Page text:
Trump lawyers: Tax returns show no income from Russia with few exceptions

President Trump's lawyers on Friday said that Trump's last 10 years of tax returns do not reveal "any income of any type from Russian sources" with some exceptions but refused to release copies of his tax returns to verify.

The claim was made in a letter sent to Trump from his attorney at Morgan Lewis. The letter was obtained Friday but dated March 8, 2017. The letter was also sent to Sen. Lindsey GrahamLindsey Olin GrahamTop Louisiana health official rips Cassidy over ObamaCare repeal bill Senate Dems hold floor talk-a-thon against latest ObamaCare repeal bill Overnight Defense: Senate passes 0B defense bill | 3,000 US troops heading to Afghanistan | Two more Navy officials fired over ship collisions MORE (R-S.C.), as White House press secretary Sean Spicer stated at Tuesday's press briefing.

The letter says that "with a few exceptions," Trump's tax returns show no equity investment by Russians into Trump entities or any debt owed by Trump to lenders. Trump did receive income from the 2013 Miss Universe pageant held in Moscow and a property sold to a Russian billionaire for $95 million.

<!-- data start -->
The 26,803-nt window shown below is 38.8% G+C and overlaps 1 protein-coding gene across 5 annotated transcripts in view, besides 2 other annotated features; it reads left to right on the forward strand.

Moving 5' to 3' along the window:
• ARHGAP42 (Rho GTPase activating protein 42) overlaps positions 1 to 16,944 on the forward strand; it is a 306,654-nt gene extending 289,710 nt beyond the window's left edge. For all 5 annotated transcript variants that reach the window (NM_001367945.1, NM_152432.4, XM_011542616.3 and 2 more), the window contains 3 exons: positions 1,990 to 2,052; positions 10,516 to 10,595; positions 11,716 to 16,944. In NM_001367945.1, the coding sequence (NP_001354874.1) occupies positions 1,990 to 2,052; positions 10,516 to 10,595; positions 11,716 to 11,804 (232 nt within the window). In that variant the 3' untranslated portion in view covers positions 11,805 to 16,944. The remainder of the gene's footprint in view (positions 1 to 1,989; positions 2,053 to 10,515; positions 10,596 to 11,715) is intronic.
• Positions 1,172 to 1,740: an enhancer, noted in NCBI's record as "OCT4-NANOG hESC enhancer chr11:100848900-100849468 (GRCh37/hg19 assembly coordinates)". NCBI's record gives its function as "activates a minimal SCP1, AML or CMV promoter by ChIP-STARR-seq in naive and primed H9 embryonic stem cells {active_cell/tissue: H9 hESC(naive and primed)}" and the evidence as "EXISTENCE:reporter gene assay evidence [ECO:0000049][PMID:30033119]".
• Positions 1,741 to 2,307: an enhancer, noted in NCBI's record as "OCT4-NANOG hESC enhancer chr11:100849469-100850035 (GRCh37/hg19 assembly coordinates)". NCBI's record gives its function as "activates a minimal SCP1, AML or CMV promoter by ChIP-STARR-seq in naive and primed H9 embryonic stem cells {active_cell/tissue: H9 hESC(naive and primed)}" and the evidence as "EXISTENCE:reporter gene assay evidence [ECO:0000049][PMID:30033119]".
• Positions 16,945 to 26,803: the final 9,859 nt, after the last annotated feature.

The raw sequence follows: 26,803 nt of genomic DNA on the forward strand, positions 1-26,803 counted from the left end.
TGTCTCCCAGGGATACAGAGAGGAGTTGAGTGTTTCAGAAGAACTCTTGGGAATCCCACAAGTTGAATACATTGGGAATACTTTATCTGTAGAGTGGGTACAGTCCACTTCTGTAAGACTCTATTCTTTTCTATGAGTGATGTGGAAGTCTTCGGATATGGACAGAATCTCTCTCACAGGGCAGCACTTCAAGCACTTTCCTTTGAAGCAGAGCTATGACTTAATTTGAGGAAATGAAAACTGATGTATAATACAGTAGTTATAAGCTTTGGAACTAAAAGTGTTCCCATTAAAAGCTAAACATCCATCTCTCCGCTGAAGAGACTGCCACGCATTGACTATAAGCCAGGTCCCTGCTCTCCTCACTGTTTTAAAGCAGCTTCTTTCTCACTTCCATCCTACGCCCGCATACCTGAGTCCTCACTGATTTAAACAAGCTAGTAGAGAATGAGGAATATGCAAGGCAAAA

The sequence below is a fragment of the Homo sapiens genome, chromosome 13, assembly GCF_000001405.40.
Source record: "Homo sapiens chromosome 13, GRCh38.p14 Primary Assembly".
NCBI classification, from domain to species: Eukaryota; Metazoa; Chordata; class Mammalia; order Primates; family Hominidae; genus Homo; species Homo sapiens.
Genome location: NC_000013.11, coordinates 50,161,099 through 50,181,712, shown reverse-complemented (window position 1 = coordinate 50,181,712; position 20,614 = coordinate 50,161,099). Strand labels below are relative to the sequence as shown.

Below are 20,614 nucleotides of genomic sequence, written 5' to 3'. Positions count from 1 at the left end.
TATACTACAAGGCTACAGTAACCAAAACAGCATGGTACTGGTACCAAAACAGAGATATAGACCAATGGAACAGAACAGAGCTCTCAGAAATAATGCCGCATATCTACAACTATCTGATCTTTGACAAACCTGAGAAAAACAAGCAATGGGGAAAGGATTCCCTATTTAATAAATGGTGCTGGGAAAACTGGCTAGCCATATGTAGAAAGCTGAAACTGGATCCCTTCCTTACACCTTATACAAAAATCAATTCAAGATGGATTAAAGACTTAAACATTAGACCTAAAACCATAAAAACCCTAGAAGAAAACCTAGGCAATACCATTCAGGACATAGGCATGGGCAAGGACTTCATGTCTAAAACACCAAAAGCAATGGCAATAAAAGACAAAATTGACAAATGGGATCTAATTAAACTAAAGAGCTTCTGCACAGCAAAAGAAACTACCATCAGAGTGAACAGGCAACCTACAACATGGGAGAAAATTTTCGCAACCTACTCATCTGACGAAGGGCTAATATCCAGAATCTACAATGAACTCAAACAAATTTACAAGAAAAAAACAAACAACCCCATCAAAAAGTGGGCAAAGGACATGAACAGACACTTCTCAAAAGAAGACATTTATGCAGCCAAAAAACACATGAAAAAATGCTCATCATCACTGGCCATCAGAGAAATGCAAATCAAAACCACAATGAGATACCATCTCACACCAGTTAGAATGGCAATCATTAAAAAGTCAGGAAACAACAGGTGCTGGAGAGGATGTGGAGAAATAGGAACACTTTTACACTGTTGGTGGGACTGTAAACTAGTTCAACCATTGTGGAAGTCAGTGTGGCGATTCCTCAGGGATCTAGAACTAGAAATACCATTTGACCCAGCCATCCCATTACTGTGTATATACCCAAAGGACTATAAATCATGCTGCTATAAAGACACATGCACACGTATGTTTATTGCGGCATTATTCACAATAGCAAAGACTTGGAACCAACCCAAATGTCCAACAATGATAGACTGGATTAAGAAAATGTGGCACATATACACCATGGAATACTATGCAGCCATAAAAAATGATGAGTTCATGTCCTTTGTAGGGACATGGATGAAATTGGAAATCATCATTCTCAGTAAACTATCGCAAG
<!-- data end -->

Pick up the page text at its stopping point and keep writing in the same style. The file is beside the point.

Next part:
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The report sparked backlash online as many questioned the "with few exceptions" caveat and continued calls for Trump to release his tax returns.

Rep. Bill Pascrell (D-N.J.), a leader of Democratic efforts to release Trump's tax returns, tweeted "exceptions?" following the report. 

Congressional Democrats have repeatedly pushed the tax return issue in Congress. They've argued that it's important to see Trump's tax returns to learn about his potential ties to Russia and that lawmakers need to know how he would benefit from any tax-reform legislation.

Earlier this year, House Democrats offered resolutions for six consecutive weeks that would direct the House to request Trump's tax returns from the Treasury Department. In April, they started an effort to force a House floor vote on a bill to require presidents and presidential nominees to disclose their tax returns.

While a number of Republican lawmakers have said they want Trump to release his tax returns, most have been reluctant to join Democrats' efforts on the topic. They've said that Trump should release his returns voluntarily and that it's not against the law for Trump to keep them private. 

The public last month also joined in calls for Trump to release his tax returns, with tens of thousands turning out for Tax Day protests across the U.S.

Earlier this week, Trump hinted he would not release his tax returns until after he left office.